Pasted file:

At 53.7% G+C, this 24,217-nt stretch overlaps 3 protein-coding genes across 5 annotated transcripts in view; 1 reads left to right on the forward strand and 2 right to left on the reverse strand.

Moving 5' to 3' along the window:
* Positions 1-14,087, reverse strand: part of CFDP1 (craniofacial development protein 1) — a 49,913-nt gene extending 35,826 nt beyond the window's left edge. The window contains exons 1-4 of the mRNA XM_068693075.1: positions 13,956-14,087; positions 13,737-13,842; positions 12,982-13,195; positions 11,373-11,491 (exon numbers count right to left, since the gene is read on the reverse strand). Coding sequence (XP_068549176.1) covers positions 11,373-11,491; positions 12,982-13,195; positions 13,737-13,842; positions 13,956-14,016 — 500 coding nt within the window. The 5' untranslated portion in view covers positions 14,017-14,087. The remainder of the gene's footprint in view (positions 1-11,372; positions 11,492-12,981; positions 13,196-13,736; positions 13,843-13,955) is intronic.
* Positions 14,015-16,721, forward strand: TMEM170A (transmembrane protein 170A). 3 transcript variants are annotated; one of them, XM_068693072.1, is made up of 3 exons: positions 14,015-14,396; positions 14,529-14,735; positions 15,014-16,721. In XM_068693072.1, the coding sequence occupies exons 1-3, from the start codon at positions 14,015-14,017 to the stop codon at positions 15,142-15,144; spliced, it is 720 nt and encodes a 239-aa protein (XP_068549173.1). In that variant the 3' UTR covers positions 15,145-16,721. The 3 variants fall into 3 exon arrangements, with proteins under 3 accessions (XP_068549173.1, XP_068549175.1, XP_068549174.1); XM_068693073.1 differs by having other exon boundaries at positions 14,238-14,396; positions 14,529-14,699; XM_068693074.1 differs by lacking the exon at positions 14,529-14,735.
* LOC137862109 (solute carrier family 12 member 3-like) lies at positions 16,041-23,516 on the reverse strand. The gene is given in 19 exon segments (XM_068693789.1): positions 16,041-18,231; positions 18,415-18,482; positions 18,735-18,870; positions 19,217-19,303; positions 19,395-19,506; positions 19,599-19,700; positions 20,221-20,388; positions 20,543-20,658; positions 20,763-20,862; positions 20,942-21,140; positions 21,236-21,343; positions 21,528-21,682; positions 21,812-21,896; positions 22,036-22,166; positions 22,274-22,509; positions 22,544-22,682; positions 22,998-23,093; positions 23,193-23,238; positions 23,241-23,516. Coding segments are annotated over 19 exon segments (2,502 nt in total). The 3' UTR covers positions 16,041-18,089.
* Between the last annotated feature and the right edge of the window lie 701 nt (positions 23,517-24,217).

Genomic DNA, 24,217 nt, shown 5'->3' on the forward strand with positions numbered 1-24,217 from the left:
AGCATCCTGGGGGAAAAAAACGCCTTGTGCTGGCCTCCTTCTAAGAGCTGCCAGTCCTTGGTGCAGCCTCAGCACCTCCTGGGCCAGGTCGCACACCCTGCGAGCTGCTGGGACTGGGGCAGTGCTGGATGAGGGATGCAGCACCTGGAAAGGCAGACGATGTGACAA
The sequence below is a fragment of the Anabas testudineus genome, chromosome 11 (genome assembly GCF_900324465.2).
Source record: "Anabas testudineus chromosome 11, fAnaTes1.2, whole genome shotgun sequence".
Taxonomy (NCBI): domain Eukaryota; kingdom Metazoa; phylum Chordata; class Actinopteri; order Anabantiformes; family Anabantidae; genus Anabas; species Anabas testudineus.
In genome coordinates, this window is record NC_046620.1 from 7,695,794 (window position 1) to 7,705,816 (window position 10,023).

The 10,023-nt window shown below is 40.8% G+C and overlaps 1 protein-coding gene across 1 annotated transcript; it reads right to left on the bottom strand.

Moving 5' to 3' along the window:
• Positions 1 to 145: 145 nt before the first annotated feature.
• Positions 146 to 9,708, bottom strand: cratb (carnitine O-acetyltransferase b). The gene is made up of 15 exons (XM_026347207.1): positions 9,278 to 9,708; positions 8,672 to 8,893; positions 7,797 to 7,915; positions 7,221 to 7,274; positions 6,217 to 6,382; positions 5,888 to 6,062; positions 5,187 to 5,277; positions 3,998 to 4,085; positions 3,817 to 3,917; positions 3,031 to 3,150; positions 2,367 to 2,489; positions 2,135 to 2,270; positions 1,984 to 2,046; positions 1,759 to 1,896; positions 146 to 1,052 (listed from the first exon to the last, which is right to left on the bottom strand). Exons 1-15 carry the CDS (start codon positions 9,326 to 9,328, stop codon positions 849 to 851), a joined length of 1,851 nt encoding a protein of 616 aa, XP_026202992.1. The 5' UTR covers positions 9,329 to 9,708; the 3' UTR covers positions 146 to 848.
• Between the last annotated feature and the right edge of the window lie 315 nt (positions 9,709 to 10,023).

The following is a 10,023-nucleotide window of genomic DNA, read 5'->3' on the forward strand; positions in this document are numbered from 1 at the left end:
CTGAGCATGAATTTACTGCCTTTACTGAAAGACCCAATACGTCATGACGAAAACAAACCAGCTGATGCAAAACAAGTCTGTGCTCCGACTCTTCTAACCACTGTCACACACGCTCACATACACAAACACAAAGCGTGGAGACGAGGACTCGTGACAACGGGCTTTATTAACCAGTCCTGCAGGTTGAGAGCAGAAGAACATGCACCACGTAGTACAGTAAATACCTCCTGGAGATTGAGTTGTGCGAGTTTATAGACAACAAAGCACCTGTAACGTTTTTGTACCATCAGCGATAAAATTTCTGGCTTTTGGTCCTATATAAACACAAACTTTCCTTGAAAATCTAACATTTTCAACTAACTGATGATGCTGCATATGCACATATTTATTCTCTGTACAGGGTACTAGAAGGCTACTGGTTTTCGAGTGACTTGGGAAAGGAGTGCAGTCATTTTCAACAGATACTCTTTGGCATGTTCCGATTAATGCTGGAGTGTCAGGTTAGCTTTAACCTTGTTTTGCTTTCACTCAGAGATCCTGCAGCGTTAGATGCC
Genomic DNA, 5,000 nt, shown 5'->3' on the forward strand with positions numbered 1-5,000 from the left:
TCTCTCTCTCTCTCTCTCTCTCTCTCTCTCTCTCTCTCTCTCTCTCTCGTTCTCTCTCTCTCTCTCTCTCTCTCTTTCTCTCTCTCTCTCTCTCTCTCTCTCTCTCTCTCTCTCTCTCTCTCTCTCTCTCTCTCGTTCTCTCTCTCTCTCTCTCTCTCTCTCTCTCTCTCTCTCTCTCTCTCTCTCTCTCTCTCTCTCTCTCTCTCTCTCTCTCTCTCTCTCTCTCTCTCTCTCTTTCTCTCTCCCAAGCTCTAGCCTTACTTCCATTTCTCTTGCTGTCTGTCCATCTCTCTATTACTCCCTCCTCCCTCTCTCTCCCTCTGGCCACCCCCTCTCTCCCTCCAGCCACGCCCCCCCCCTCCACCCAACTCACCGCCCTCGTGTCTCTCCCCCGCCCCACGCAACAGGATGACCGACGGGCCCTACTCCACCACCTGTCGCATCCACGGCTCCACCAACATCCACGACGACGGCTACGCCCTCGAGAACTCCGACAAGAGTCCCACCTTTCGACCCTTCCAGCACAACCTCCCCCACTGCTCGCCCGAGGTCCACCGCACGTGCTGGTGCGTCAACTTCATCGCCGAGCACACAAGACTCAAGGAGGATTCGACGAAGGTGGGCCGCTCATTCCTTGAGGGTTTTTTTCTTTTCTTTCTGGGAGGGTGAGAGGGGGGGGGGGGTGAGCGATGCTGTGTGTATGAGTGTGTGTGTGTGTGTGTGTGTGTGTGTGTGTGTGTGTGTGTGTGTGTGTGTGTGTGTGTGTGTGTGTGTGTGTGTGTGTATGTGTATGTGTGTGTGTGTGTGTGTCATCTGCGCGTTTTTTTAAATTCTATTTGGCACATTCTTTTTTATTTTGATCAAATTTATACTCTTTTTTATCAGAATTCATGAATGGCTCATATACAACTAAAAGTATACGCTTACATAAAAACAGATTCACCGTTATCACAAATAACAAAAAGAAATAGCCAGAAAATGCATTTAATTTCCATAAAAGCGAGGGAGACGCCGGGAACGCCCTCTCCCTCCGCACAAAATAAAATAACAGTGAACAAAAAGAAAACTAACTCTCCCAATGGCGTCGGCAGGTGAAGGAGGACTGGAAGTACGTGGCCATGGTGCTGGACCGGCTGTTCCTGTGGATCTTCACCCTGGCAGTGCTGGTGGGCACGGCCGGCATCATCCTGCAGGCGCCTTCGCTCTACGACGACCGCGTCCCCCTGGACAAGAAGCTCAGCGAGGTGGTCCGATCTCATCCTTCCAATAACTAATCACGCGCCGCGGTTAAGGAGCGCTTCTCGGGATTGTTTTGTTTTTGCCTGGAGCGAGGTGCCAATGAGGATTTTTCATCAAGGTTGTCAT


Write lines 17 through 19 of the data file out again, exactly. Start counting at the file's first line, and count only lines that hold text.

• Between the last annotated feature and the right edge of the window lie 315 nt (positions 9,709 to 10,023).

The following is a 10,023-nucleotide window of genomic DNA, read 5'->3' on the forward strand; positions in this document are numbered from 1 at the left end:
CTGAGCATGAATTTACTGCCTTTACTGAAAGACCCAATACGTCATGACGAAAACAAACCAGCTGATGCAAAACAAGTCTGTGCTCCGACTCTTCTAACCACTGTCACACACGCTCACATACACAAACACAAAGCGTGGAGACGAGGACTCGTGACAACGGGCTTTATTAACCAGTCCTGCAGGTTGAGAGCAGAAGAACATGCACCACGTAGTACAGTAAATACCTCCTGGAGATTGAGTTGTGCGAGTTTATAGACAACAAAGCACCTGTAACGTTTTTGTACCATCAGCGATAAAATTTCTGGCTTTTGGTCCTATATAAACACAAACTTTCCTTGAAAATCTAACATTTTCAACTAACTGATGATGCTGCATATGCACATATTTATTCTCTGTACAGGGTACTAGAAGGCTACTGGTTTTCGAGTGACTTGGGAAAGGAGTGCAGTCATTTTCAACAGATACTCTTTGGCATGTTCCGATTAATGCTGGAGTGTCAGGTTAGCTTTAACCTTGTTTTGCTTTCACTCAGAGATCCTGCAGCGTTAGATGCC